The mixed model analysis describes that the BMI change differed between sports (interaction sport × time, p < 0.01 for rowers and judokas in comparison with wrestlers). The period of the career (during career/end of career/post-career) also had a significant effect on the BMI evolution (p < 0.01). BMI during the career was lower than BMI post-career.

The evolution of BMI follows the same trend regardless of the number of diets during the whole career (Data not shown). With the mixed model analysis, there is no effect of the number of diets on BMI (p = 0.4).

The difference between the BMI at 18 years old and the BMI at the time of the study is not significant when adjusted according to the sport group (p = 0.58).

EAT-26 questionnaire

The mean score obtained on the EAT-26 questionnaire was significantly different according to the sport (p < 0.01). There is a significant difference between sports for the dieting subscale (p < 0.05) and the oral control subscale (p < 0.01) but not for the bulimia or the food preoccupation subscale (p = 0.47). The dieting and the non-dieting groups differed for the EAT-26 score (p < 0.01), the oral control (p < 0.05) and the food preoccupation subscales (p < 0.01) but nor for bulimia (p = 0.07). Total EAT-26 score was higher in boxers (12.1 ± 5.9) than rowers (heavyweight: 6.5 ± 3.9, p = 0.004 and lightweight: 7.8 ± 4.8, p = 0.048) (Figure 4). Heavyweight rowers had lower scores compared to the wrestlers (10.7 ± 6.9, p = 0.031), the boxers (p = 0.004) and the judokas (11.3 ± 5.2, 0.04). Combat sports differed only for the oral control subscale (p < 0.01). No correlation between the questionnaire results and the number of diets or the total weight loss during the career was observed. Only 0.4% of the participants (3 wrestlers, 2 boxers, 1 judoka, all men) had a score higher than 20. All rowers obtained a score below 20.

thumbnailFigure 4. Scores obtained at the eating attitude test (EAT-26) (black bar) and subscales: dieting (white bar), bulimia (grey bar), and oral control (white open bar ), for men and women. Mean values of the scores sorted by subscales and sport (+SD). #: significantly different from lightweight rowers for the score obtained at the EAT-26 questionnaire. *: significantly different from heavyweight rowers for the score obtained at the EAT-26 questionnaire and the dieting subscale. $: significantly different from boxers for the oral control subscale.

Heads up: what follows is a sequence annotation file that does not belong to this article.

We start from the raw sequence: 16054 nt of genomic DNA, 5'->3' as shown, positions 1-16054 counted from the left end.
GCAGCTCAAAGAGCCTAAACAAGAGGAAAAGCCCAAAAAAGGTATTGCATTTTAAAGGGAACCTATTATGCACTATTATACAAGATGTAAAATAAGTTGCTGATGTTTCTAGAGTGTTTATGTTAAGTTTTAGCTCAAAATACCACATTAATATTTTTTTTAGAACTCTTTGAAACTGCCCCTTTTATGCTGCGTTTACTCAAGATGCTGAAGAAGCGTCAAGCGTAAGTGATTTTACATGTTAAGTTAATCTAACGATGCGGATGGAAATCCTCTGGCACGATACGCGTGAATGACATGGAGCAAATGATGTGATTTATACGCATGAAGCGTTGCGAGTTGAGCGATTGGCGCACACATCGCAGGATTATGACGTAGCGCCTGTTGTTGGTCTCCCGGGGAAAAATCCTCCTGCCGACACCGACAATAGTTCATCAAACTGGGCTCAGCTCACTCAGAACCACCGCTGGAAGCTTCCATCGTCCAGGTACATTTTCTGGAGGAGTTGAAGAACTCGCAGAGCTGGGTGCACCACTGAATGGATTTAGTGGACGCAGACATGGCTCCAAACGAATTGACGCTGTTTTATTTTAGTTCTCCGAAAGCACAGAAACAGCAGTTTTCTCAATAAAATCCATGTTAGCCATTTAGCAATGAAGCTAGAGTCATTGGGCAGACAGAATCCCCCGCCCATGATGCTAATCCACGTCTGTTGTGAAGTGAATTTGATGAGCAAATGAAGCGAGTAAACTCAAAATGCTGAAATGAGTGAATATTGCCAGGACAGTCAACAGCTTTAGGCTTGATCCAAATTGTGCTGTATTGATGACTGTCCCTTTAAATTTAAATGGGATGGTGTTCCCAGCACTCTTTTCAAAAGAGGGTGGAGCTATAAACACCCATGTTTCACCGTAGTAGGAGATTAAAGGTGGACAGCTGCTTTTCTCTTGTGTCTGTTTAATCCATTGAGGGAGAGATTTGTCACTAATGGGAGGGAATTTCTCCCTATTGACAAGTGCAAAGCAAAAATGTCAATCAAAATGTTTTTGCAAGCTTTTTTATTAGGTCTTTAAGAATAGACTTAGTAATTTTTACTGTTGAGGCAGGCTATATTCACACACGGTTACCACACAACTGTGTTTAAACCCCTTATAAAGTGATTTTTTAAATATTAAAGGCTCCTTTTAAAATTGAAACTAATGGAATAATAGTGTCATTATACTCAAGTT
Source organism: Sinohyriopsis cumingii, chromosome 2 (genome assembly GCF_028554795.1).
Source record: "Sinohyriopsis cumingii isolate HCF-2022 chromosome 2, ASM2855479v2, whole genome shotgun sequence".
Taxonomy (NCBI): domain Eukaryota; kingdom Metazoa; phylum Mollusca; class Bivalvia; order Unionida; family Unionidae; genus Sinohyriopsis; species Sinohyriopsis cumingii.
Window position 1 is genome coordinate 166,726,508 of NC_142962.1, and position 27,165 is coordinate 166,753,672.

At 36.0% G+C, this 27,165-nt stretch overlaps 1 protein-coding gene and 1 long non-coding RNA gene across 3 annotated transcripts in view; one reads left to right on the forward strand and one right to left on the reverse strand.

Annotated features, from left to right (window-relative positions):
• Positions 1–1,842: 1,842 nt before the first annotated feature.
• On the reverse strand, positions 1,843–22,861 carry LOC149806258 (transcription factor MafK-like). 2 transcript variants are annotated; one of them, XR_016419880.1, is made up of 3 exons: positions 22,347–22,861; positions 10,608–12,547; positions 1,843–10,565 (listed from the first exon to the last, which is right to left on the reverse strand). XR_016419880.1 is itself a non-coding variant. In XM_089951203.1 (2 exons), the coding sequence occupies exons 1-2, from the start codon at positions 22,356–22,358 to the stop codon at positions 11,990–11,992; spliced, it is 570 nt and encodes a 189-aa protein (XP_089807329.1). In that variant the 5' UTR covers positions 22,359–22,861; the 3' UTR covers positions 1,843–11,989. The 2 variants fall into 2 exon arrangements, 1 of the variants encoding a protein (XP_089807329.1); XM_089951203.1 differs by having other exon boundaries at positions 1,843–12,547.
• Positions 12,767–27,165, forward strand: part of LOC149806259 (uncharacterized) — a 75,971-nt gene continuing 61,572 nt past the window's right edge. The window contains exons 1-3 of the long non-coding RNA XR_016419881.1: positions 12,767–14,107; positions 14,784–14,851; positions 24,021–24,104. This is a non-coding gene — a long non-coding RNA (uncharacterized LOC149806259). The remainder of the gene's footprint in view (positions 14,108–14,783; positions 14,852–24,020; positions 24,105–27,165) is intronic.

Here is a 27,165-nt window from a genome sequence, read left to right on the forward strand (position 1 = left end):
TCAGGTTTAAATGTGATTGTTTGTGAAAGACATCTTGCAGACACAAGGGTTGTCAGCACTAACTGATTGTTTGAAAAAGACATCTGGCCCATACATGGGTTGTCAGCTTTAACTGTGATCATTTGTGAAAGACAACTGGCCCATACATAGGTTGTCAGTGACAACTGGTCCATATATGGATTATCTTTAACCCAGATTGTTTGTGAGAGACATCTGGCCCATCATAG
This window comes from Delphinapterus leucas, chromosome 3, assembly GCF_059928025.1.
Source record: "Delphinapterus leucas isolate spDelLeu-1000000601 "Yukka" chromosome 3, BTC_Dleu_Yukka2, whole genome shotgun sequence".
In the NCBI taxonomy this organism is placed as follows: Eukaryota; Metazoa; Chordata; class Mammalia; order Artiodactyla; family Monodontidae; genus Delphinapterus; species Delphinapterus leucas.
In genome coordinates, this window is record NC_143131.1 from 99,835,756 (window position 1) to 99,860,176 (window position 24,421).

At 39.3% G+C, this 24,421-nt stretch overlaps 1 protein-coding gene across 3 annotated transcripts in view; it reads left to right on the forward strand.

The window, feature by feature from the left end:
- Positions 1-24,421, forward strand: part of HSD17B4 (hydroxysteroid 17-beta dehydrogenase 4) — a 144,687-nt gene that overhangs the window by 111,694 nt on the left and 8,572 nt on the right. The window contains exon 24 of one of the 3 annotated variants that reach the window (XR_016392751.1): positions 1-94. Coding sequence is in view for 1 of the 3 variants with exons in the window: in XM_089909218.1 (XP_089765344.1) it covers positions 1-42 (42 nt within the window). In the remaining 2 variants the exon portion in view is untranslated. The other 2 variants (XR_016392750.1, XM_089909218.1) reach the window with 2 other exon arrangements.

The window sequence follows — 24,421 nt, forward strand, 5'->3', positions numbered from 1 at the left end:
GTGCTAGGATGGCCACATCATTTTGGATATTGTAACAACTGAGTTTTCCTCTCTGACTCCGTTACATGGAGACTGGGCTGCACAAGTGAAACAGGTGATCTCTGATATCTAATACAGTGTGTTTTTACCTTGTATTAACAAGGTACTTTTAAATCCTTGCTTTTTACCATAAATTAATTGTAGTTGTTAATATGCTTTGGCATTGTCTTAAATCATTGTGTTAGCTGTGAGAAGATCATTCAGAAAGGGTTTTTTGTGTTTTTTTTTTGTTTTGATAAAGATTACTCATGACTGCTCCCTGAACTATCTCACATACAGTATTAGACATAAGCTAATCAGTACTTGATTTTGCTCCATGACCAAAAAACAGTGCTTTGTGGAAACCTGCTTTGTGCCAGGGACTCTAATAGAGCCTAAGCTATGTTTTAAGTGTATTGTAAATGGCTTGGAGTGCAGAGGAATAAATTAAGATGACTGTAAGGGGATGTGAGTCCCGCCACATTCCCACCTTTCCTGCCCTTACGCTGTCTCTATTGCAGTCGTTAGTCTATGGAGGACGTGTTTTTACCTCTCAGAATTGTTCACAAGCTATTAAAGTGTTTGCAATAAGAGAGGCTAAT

Discussion

This study shows that repetitive weight loss and regain during the career of elite athletes does not result in a massive body mass gain after retirement from sport competition. Our data also show high physical activity levels and low eating disorder scores in elite retired athletes. The BMI change after the retirement is influenced by the sport group but not by the number of diets performed during the career and the dieting or non-dieting behavior.

The studied population regrouped 136 French athletes of the main weight-class sports competing in striking (boxing) or grappling (judo and wrestling) combat sports and one endurance sport (rowing) with data corresponding to the sport career and after retirement.

The calculated correlation between the declared and the measured body mass suggests a good reliability of data from interviews. In addition, this result reflects the good ability for former athletes to assess their own body weight probably because they focused on it during their whole sport career.

The hypothesis stating that repeated weight loss may result in a mid-term body mass gain (and consequently a BMI increase) is not supported by our study. The BMI of retired athletes remains under the mean BMI of the general population matched by age group. The body mass gain between the end of the career and the day of the questionnaire was not different between the dieting and the non-dieting groups. Similar results were reported in other studies on former wrestlers in comparison with other athletes [18] and on the short-term effects (6-12-months) of diets in athletes who were not necessarily participating in weight class sports [31].

Our study brings a new approach through a mean follow-up of 22 years (since their age of 18 y and the time of the study) (mean age: 40.4 y ± 6.9). From the age of 18 years to 50 years, athletes gained 3.2 kg/m2 compared to 4.2 kg/m2 gained by the general population. It follows the BMI change in the population of developed countries with an initial growth until a peak at 55–60 years and a subsequent decline. Participants declared a mean 4.7 h/week of sport practice, which is higher than the 2 h-3 h/week of moderate physical activity recommended for general population [32]. As recently reported, former elite athletes appear to maintain a high volume of physical activity [33] that could explain the limitation in the amount of body mass gain observed after retirement.

Our findings are in conflict with a previous study, reporting that weight gain post career in elite athletes having experienced weight cycling was higher than those observed in non-dieting athletes [34]. In our study, non-dieting athletes presented a higher BMI due to the type of sport they represent (mostly heavyweight rowers), which leads to specific morphological particularities (they are heavier and taller than the other athletes). In this previous study, retired dieting athletes were reported with lower physical activity level than non-dieting athletes whereas such difference did not appear in our data. The control populations also differ between both studies: in the French population, 30% of individuals are overweight [30], in contrast with Saarni [34] who has a control group with 50% of overweight individuals. Moreover, in Saarni et al. participants competed from 1920 to 1965 whereas in the present study participants competed from 1978 to 2003. This could be explained by sport constraints as well as by athletes monitoring that differed between these two periods. Guidelines for nutrition behavior and lifestyle have markedly changed during the 20th century according to society and population changes that could have influenced the athletes weight management at the sport competition retirement [35].